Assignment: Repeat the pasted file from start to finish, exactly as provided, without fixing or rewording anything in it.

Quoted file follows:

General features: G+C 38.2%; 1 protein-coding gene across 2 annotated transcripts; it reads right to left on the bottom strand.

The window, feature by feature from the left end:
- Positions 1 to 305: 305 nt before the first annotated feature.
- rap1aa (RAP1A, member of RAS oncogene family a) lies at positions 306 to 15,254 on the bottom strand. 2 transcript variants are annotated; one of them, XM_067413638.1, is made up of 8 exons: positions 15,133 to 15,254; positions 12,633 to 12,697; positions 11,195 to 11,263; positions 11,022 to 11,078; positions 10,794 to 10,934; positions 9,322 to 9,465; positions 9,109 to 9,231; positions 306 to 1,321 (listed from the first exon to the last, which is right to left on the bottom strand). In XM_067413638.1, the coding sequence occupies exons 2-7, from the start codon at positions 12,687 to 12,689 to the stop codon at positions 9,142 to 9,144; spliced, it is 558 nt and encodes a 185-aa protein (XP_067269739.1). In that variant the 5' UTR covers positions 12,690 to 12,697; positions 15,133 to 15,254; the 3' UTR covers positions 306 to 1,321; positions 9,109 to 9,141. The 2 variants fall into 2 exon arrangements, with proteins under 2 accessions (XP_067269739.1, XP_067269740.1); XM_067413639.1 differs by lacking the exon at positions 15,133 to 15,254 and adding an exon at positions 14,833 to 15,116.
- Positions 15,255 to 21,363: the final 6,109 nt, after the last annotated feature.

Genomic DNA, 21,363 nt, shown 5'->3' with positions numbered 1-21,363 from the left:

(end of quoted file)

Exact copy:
General features: G+C 38.2%; 1 protein-coding gene across 2 annotated transcripts; it reads right to left on the bottom strand.

The window, feature by feature from the left end:
- Positions 1 to 305: 305 nt before the first annotated feature.
- rap1aa (RAP1A, member of RAS oncogene family a) lies at positions 306 to 15,254 on the bottom strand. 2 transcript variants are annotated; one of them, XM_067413638.1, is made up of 8 exons: positions 15,133 to 15,254; positions 12,633 to 12,697; positions 11,195 to 11,263; positions 11,022 to 11,078; positions 10,794 to 10,934; positions 9,322 to 9,465; positions 9,109 to 9,231; positions 306 to 1,321 (listed from the first exon to the last, which is right to left on the bottom strand). In XM_067413638.1, the coding sequence occupies exons 2-7, from the start codon at positions 12,687 to 12,689 to the stop codon at positions 9,142 to 9,144; spliced, it is 558 nt and encodes a 185-aa protein (XP_067269739.1). In that variant the 5' UTR covers positions 12,690 to 12,697; positions 15,133 to 15,254; the 3' UTR covers positions 306 to 1,321; positions 9,109 to 9,141. The 2 variants fall into 2 exon arrangements, with proteins under 2 accessions (XP_067269739.1, XP_067269740.1); XM_067413639.1 differs by lacking the exon at positions 15,133 to 15,254 and adding an exon at positions 14,833 to 15,116.
- Positions 15,255 to 21,363: the final 6,109 nt, after the last annotated feature.

Genomic DNA, 21,363 nt, shown 5'->3' with positions numbered 1-21,363 from the left: